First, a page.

BEDDING DOWN – NO DRUDGE AND NO SWEAT!
Bedding down pig pens – which used to be a laborious and unpleasant job that took two people a whole day – is now a simple ‘one-man and machine’ operation at Dingley Dell Pork in Suffolk.
Dingley Dell counts many of the country’s top chefs and restaurants among the customers for its 75% Duroc pork, which is prized for its flavour and regularly comes out top in blind tasting sessions. In addition to a healthy domestic market, it is in great demand in export markets.
Mark and Paul Hayward run the business from Ashmoor Hall Farm, Campsea Ashe, Suffolk, with many of the pigs being housed on neighbouring farms.
They market their produce as “Superbly flavoured, welfare friendly, Suffolk pork”, so the fact that mechanical straw spreading produces a better quality bed and improves the pig’s environment is also valuable.
They have 720 breeding sows and 6,000 progeny which are reared to 75kgs deadweight. On their own 400 acre farm they grow wheat, barley, oilseeds and oats, with some of the produce going into their pigs’ rations.
Progeny are land rented from several neighbouring farmers, the pigs offering a useful break to their potatoes and vegetable rotations, and leaving behind a plentiful supply of muck.
That spread of production sites places some strain on logistics, so in addition to the Spread-a-Bale they now use to distribute bedding straw, they have adapted a trailer to move all the straw to the pens, which helps the operator achieve optimum output.
Progeny are housed in groups of 85 in pens made from plastic hurdles with a large tented area at one end. The pens can be extended by adding extra hurdles to each side as the animals grow.
They switched from manual to mechanical spreading a few years ago when they bought their first Spread-a-Bale, and replaced it with one of the new galvanised models last autumn.
The Spread-a-Bale is a hydraulically driven machine that teases entire straw out of the bale and throws it the full length of the pens. It produces a much more even bed than competitor machines and - unlike those that chop or shred the straw – produces very little dust.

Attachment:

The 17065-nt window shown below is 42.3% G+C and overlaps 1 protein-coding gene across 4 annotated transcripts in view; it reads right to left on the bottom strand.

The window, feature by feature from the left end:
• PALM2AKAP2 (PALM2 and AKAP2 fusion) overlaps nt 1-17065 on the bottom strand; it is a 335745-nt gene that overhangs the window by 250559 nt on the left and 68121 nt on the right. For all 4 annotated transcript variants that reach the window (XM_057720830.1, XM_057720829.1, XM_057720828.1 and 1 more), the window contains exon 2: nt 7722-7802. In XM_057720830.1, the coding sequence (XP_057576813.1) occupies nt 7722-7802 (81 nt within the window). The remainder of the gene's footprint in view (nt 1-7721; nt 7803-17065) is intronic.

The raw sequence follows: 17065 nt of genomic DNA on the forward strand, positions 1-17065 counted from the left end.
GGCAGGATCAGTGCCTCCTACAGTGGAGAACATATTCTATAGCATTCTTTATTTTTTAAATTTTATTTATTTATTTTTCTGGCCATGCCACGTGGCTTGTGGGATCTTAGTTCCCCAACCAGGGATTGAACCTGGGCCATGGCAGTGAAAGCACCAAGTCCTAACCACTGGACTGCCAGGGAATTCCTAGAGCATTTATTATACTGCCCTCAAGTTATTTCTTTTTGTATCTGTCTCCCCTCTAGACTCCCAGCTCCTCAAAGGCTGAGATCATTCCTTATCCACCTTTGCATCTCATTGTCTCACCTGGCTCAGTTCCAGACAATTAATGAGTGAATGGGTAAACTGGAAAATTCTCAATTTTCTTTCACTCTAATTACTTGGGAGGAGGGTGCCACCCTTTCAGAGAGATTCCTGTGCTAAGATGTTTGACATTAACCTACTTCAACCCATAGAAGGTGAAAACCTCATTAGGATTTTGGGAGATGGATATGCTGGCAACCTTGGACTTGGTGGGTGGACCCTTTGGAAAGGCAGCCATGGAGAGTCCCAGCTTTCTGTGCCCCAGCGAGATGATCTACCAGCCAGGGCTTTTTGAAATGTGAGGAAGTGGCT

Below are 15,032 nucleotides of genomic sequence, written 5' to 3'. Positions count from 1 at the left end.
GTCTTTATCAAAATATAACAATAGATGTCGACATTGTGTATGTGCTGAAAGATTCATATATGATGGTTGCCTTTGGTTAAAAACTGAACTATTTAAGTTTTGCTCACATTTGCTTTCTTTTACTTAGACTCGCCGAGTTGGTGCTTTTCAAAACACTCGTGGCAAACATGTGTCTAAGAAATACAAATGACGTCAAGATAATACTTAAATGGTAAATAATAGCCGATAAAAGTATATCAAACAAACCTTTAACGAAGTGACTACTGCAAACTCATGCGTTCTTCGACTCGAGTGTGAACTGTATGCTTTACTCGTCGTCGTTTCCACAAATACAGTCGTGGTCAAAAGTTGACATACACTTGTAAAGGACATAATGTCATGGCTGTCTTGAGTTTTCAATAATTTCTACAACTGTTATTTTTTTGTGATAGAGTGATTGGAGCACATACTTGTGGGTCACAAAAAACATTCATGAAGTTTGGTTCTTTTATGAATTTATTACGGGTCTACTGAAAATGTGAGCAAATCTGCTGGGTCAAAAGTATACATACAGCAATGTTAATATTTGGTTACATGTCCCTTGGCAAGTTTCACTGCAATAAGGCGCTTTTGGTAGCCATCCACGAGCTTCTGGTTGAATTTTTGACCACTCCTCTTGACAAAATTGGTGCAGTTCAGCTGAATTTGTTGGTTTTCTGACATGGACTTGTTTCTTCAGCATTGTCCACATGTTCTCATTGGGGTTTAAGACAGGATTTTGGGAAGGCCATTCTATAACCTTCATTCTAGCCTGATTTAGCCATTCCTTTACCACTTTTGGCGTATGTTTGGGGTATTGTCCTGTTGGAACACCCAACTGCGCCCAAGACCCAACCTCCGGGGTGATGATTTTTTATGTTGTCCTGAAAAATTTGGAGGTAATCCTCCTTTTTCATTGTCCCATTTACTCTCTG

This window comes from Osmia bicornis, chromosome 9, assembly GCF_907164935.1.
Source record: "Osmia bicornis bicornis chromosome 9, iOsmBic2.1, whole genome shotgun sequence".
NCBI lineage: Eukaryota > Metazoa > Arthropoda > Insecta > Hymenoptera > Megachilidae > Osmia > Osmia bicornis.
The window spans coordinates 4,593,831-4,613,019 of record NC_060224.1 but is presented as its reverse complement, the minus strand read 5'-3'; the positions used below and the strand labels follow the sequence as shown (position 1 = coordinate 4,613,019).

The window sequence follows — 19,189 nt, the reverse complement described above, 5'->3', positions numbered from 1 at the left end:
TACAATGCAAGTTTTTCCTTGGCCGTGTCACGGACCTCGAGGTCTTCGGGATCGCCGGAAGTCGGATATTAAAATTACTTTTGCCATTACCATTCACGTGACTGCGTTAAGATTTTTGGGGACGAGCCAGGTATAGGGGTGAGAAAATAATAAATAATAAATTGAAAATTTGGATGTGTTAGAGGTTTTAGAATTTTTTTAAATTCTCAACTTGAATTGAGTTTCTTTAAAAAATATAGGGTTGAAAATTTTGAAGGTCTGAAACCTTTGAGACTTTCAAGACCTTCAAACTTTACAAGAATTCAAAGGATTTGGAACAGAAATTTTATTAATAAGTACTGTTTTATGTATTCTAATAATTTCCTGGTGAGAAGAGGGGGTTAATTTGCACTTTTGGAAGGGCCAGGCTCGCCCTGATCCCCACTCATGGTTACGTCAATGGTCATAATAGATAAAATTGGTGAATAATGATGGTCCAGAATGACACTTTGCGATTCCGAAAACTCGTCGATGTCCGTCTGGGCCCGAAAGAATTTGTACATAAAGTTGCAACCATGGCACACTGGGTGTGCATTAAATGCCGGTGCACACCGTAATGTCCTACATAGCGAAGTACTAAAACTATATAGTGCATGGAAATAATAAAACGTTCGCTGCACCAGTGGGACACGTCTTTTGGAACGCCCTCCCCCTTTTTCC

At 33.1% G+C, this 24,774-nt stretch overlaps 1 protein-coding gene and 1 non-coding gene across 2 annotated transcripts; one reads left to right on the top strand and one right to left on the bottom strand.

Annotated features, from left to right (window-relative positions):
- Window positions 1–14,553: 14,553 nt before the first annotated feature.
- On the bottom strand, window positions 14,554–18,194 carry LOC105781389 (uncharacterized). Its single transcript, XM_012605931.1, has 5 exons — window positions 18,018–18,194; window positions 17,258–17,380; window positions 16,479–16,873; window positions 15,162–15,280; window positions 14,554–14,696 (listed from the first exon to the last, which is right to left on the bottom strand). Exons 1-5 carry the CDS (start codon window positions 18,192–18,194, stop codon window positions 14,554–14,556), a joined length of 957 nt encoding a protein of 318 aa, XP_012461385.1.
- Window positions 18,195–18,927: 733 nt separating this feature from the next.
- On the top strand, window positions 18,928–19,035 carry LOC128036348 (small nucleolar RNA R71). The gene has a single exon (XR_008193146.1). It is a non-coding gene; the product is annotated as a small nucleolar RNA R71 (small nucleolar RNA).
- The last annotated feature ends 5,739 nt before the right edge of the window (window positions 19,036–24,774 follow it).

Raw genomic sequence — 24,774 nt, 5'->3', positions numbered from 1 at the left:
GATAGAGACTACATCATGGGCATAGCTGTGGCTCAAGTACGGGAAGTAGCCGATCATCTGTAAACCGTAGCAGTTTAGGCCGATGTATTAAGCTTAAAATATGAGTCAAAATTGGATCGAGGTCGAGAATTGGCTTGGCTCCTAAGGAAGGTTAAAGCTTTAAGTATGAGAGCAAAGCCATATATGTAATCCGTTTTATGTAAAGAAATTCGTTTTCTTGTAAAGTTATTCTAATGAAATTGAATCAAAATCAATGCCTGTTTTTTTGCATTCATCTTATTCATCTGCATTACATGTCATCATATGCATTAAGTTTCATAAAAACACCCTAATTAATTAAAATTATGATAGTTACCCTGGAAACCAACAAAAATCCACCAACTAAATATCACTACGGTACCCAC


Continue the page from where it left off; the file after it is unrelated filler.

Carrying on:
Bedding down by hand was laborious, says Paul: “Ours is a very simple system, but it was labour intensive. It took two people with loaders all day to bed down. They would use a loader to put one or two bales in each pen, then get out and unroll the bales by hand.
“The first bale isn’t hard work, and neither is the 10th. But by the time you are on the 50th bale of the day you can feel it. It was very tiring work, and we felt we might not be using the straw as efficiently as we could.
“They would have to do that twice a week, and maybe three times if the weather was bad. It was a hard, sweaty job. Now the only physical part left is cutting the twine on the bale. For everything else he sits in the loader cab and flicks switches.
“We feel it makes a better bed which provides a much healthier environment for the pigs. We also use it to bed down the dry pig arcs, which was probably the least popular job on the farm, so it helps with the staff’s morale and environment too!”, says Paul.
While he says the last two years have been far from typical, he suspects straw savings of about 20% are being achieved thanks to the evenness of spread and the flexibility of the system:
“When we distributed manually we could only use entire bales, no matter whether we needed that much straw or not. Now we can put in one and a half bales if needed, or just half a bale if we think we just need to top up the bed”.